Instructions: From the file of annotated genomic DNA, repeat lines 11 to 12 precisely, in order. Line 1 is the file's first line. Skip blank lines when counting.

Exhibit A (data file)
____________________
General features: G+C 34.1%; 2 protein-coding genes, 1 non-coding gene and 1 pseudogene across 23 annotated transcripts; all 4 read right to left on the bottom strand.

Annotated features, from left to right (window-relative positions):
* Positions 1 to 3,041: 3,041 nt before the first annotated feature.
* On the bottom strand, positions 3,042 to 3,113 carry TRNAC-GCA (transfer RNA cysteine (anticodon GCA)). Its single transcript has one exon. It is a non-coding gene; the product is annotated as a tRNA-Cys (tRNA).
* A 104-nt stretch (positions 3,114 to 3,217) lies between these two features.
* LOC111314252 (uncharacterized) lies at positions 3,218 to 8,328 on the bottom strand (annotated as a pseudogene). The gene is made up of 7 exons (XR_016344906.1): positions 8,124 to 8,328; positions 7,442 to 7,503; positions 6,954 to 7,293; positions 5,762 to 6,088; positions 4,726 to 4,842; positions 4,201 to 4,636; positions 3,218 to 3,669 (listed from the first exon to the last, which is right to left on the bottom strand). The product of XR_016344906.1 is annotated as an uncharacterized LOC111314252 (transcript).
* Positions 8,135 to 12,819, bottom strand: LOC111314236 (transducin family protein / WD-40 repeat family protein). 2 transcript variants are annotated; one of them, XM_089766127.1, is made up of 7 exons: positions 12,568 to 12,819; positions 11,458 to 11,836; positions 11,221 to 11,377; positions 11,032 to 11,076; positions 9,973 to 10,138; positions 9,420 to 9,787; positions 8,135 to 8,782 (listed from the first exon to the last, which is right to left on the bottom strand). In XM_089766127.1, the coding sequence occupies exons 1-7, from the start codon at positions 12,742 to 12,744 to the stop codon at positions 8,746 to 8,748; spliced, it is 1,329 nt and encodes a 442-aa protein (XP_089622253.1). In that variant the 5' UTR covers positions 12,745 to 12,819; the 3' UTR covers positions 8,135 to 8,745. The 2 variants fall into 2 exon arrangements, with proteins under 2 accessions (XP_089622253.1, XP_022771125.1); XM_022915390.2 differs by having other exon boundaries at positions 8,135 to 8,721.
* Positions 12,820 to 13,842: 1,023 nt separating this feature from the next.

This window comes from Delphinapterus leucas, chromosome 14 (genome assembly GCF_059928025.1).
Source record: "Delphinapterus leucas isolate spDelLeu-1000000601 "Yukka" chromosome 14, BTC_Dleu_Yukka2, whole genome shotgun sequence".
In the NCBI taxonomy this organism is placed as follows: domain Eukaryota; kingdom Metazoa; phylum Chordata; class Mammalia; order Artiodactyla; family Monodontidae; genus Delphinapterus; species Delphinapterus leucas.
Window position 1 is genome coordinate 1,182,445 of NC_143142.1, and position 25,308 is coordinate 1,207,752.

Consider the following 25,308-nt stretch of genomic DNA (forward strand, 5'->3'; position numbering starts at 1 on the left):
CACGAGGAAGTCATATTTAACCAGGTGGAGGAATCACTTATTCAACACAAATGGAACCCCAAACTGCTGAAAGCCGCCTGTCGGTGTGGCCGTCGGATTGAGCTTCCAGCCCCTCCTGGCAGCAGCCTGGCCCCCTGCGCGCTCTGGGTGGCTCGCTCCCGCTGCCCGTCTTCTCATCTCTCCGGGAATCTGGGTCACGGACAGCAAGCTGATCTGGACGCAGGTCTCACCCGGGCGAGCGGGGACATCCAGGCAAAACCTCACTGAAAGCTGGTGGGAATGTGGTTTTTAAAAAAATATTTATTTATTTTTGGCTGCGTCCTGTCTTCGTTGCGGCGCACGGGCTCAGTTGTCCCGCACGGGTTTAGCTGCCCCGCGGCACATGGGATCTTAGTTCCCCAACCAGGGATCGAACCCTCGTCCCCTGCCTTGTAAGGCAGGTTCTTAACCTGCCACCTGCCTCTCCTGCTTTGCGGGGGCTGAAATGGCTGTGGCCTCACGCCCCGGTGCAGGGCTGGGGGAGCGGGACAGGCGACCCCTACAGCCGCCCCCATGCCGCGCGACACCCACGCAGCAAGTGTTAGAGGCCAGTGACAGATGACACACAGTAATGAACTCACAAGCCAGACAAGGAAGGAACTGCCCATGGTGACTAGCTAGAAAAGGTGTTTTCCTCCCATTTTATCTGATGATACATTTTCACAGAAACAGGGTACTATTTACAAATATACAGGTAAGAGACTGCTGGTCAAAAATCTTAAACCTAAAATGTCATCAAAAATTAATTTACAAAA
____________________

In the NCBI taxonomy this organism is placed as follows: domain Eukaryota; kingdom Metazoa; phylum Chordata; class Mammalia; order Artiodactyla; family Monodontidae; genus Delphinapterus; species Delphinapterus leucas.
Window position 1 is genome coordinate 1,182,445 of NC_143142.1, and position 25,308 is coordinate 1,207,752.